The Silence of Sound: How to Create a Clean Mix

Worship music, in its current form, presents a complex mix environment. While the various iterations of the 80’s and 90’s Maranatha! Praise Band provided a simple, straightforward musical palette; today’s Hillsong, Tomlin, and Bethel music-scapes are highly textured and multifaceted. Delivering a detailed mix, then, has become more difficult as the space between each instrument and vocal has narrowed considerably. Just like traffic at rush hour, there are times when the song is overwhelmed by the score. So, to make it easier for the congregation to participate and engage, here are some mix tips.

Rule #1 – Vocals always win

In our attempt to include everything in the mix, the important can override the essential. In a worship mix, guitar is important, but the lead vocal is essential. Part of the issue can arise from our tendency to start rehearsal with the kick drum and work through the drum kit, on to the bass, guitars, keys, and BGVs and then, finally the worship leader vocal. Unfortunately, by the time we attempt to lay the WL in the mix, there is no room left. So, one option is to start rehearsal with the WL, then bring in the keys and later add the rhythm section. This top-down approach makes is easier to focus on the primary aspects of the song and bring ancillary pieces in as needed.

Rule #2 – Nobody cares about effects

Digital consoles are wonderful because they have multiple effect engines and dynamics controllers for every input and output. These features also contribute to control-overload. Try leaving all the processing out of the mix during rehearsal and wring a great mix out of the board with gain and tone. After all, that’s how great music was mixed for decades.

Rule #3 – There isn’t room for everyone all the time

Live music is dynamic; it ebbs and flows. So, too, the instrumentation should roll in and out as appropriate tonalities are brought in and pushed back. The better the band, the more they understand this principle and apply it. For less advanced teams, the tech can assist by downplaying certain sections and then later highlighting them via fader control.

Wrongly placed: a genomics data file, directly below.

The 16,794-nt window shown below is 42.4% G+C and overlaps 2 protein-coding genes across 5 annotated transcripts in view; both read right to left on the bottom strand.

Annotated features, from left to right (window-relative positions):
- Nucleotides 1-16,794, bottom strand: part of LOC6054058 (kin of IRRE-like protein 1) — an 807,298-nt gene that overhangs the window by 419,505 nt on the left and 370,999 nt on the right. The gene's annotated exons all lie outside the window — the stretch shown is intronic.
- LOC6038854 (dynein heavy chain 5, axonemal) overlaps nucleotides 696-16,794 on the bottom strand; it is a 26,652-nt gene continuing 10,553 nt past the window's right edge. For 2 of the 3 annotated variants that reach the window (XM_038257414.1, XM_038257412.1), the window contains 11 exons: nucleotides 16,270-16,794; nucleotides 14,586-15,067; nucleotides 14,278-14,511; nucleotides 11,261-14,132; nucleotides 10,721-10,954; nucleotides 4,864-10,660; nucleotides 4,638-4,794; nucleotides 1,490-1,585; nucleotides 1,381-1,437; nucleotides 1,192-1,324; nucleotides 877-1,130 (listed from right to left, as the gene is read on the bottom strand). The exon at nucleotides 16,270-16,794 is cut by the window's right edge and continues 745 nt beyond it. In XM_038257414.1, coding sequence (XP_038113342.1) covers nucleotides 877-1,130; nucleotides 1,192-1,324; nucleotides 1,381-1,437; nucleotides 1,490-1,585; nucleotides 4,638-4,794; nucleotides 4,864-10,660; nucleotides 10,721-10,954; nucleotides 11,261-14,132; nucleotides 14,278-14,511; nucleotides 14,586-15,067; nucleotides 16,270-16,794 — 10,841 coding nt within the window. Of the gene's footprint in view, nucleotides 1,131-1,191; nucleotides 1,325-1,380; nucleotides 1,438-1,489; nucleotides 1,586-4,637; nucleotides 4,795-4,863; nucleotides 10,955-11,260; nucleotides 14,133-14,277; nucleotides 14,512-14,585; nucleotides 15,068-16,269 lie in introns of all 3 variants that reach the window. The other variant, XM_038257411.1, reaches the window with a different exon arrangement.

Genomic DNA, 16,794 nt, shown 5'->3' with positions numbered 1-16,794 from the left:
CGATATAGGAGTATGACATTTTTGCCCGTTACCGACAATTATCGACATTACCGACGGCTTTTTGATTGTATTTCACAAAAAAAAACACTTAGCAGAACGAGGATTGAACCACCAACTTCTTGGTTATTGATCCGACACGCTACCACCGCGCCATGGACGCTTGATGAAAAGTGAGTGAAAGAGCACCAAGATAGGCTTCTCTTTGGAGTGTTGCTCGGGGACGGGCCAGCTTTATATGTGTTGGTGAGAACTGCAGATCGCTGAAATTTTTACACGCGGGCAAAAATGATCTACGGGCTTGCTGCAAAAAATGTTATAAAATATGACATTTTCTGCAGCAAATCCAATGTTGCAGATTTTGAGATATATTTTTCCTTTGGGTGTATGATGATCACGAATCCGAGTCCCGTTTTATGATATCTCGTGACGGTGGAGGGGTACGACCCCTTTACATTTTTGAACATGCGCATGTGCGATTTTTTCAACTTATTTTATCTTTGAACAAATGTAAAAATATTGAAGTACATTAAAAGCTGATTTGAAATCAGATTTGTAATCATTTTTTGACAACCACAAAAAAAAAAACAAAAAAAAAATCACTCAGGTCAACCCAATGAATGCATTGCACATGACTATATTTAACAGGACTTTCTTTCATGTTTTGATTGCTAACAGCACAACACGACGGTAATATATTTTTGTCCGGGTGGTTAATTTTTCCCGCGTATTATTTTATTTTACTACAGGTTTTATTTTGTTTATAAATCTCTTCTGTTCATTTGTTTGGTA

Rule #4 – The subs are not a wrecking ball

Just because we can doesn’t mean we should. Subs add dramatic impact when used appropriately, but just as too much sauce can hide a great steak, the overuse of subwoofers is counterproductive. Subs can be reduced during intros, verses, and bridges and brought to bear in choruses and endings. Also, (assuming dual 18s properly amp’d) keep them tight by using an HPF at 34Hz and a L/R set at 90Hz. Aux fed subs eliminate issues with headset mics and guitars, but can quickly get the mix out of balance so check out some cool John Mills solutions at

Rule #5 – It’s not about loud, it’s about irritating

“It’s too loud” is a common refrain directed toward the sound booth by people with genuine concerns. Responding with “You’re too old” doesn’t help the situation. Instead, listen, with discretion, to what people are saying when they comment. If they focus on harshness, brittleness, or piercing tones, they may have a point for you to consider. First, get a comprehensive hearing exam and note your discrepancies from what the doctor uncovers. If there is a loss at 4KHz, you may find you tend to boost that range. Get a proper ear cleaning every six months and protect your ears when working around machinery. Finally, walk the room during the mix and listen for deviations from the level at FOH. Each congregation has their own definition of “loud”, but a good rule of thumb for current music is at or below 95dB-A-slow SPL for average songs with peaks around 100 dB-A-slow SPL. Again, YMMV (Your Mileage May Vary), but it’s a start.

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